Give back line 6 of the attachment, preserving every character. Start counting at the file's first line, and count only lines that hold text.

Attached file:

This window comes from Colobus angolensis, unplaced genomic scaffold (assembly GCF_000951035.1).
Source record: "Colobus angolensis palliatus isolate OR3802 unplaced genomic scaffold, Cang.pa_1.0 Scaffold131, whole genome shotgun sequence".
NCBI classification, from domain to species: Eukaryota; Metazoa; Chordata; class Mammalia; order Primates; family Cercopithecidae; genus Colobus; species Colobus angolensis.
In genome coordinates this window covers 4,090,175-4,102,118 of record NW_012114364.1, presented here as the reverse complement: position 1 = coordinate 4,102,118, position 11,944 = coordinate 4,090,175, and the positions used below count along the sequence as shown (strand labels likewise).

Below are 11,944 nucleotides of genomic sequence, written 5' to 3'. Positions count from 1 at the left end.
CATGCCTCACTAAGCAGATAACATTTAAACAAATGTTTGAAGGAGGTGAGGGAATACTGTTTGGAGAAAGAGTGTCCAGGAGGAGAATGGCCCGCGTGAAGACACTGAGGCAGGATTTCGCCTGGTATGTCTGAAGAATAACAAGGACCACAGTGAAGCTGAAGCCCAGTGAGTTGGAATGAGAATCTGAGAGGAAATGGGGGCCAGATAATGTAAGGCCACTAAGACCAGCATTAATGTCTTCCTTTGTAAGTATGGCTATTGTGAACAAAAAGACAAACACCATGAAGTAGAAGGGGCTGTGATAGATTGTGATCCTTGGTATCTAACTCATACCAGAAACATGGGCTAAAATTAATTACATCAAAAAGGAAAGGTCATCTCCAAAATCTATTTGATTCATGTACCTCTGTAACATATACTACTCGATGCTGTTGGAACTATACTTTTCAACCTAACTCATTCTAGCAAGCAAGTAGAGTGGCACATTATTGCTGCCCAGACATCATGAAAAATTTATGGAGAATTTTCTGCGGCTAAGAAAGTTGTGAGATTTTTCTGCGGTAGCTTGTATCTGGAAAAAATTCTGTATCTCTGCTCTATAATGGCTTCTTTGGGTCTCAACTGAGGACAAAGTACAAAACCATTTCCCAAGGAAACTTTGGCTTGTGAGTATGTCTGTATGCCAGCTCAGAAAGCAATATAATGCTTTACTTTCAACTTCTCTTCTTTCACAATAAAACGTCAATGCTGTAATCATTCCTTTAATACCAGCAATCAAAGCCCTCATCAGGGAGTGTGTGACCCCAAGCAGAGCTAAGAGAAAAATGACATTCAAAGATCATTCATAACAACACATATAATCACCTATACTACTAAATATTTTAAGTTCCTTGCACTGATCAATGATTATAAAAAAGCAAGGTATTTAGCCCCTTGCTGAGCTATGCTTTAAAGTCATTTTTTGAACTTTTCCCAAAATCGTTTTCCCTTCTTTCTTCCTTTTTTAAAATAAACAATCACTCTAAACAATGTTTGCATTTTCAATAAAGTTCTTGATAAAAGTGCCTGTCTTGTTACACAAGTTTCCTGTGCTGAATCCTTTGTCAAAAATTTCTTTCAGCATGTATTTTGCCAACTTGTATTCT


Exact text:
CATGCCTCACTAAGCAGATAACATTTAAACAAATGTTTGAAGGAGGTGAGGGAATACTGTTTGGAGAAAGAGTGTCCAGGAGGAGAATGGCCCGCGTGAAGACACTGAGGCAGGATTTCGCCTGGTATGTCTGAAGAATAACAAGGACCACAGTGAAGCTGAAGCCCAGTGAGTTGGAATGAGAATCTGAGAGGAAATGGGGGCCAGATAATGTAAGGCCACTAAGACCAGCATTAATGTCTTCCTTTGTAAGTATGGCTATTGTGAACAAAAAGACAAACACCATGAAGTAGAAGGGGCTGTGATAGATTGTGATCCTTGGTATCTAACTCATACCAGAAACATGGGCTAAAATTAATTACATCAAAAAGGAAAGGTCATCTCCAAAATCTATTTGATTCATGTACCTCTGTAACATATACTACTCGATGCTGTTGGAACTATACTTTTCAACCTAACTCATTCTAGCAAGCAAGTAGAGTGGCACATTATTGCTGCCCAGACATCATGAAAAATTTATGGAGAATTTTCTGCGGCTAAGAAAGTTGTGAGATTTTTCTGCGGTAGCTTGTATCTGGAAAAAATTCTGTATCTCTGCTCTATAATGGCTTCTTTGGGTCTCAACTGAGGACAAAGTACAAAACCATTTCCCAAGGAAACTTTGGCTTGTGAGTATGTCTGTATGCCAGCTCAGAAAGCAATATAATGCTTTACTTTCAACTTCTCTTCTTTCACAATAAAACGTCAATGCTGTAATCATTCCTTTAATACCAGCAATCAAAGCCCTCATCAGGGAGTGTGTGACCCCAAGCAGAGCTAAGAGAAAAATGACATTCAAAGATCATTCATAACAACACATATAATCACCTATACTACTAAATATTTTAAGTTCCTTGCACTGATCAATGATTATAAAAAAGCAAGGTATTTAGCCCCTTGCTGAGCTATGCTTTAAAGTCATTTTTTGAACTTTTCCCAAAATCGTTTTCCCTTCTTTCTTCCTTTTTTAAAATAAACAATCACTCTAAACAATGTTTGCATTTTCAATAAAGTTCTTGATAAAAGTGCCTGTCTTGTTACACAAGTTTCCTGTGCTGAATCCTTTGTCAAAAATTTCTTTCAGCATGTATTTTGCCAACTTGTATTCT